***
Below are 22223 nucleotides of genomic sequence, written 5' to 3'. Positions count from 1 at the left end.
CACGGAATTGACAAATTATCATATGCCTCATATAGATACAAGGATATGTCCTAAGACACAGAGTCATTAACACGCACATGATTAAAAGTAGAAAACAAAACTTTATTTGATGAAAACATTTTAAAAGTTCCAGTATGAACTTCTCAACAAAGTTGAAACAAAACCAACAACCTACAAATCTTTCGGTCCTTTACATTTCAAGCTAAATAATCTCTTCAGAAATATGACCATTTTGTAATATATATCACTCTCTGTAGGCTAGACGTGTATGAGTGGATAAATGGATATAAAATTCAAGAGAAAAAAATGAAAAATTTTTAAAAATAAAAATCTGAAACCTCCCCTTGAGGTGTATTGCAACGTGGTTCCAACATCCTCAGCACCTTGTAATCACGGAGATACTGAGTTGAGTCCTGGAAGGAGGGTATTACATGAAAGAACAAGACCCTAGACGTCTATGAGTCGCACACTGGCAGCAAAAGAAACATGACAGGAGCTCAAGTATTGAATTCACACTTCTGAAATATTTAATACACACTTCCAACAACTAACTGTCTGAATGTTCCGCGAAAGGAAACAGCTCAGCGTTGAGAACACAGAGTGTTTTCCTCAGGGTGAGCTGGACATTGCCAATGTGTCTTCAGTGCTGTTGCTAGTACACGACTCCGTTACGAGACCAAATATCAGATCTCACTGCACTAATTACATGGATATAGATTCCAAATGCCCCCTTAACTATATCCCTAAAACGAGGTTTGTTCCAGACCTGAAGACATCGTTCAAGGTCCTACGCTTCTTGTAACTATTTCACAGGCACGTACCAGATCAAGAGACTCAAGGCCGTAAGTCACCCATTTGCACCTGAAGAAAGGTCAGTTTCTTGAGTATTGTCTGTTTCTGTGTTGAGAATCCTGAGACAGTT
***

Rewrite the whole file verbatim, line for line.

Below are 22223 nucleotides of genomic sequence, written 5' to 3'. Positions count from 1 at the left end.
CACGGAATTGACAAATTATCATATGCCTCATATAGATACAAGGATATGTCCTAAGACACAGAGTCATTAACACGCACATGATTAAAAGTAGAAAACAAAACTTTATTTGATGAAAACATTTTAAAAGTTCCAGTATGAACTTCTCAACAAAGTTGAAACAAAACCAACAACCTACAAATCTTTCGGTCCTTTACATTTCAAGCTAAATAATCTCTTCAGAAATATGACCATTTTGTAATATATATCACTCTCTGTAGGCTAGACGTGTATGAGTGGATAAATGGATATAAAATTCAAGAGAAAAAAATGAAAAATTTTTAAAAATAAAAATCTGAAACCTCCCCTTGAGGTGTATTGCAACGTGGTTCCAACATCCTCAGCACCTTGTAATCACGGAGATACTGAGTTGAGTCCTGGAAGGAGGGTATTACATGAAAGAACAAGACCCTAGACGTCTATGAGTCGCACACTGGCAGCAAAAGAAACATGACAGGAGCTCAAGTATTGAATTCACACTTCTGAAATATTTAATACACACTTCCAACAACTAACTGTCTGAATGTTCCGCGAAAGGAAACAGCTCAGCGTTGAGAACACAGAGTGTTTTCCTCAGGGTGAGCTGGACATTGCCAATGTGTCTTCAGTGCTGTTGCTAGTACACGACTCCGTTACGAGACCAAATATCAGATCTCACTGCACTAATTACATGGATATAGATTCCAAATGCCCCCTTAACTATATCCCTAAAACGAGGTTTGTTCCAGACCTGAAGACATCGTTCAAGGTCCTACGCTTCTTGTAACTATTTCACAGGCACGTACCAGATCAAGAGACTCAAGGCCGTAAGTCACCCATTTGCACCTGAAGAAAGGTCAGTTTCTTGAGTATTGTCTGTTTCTGTGTTGAGAATCCTGAGACAGTT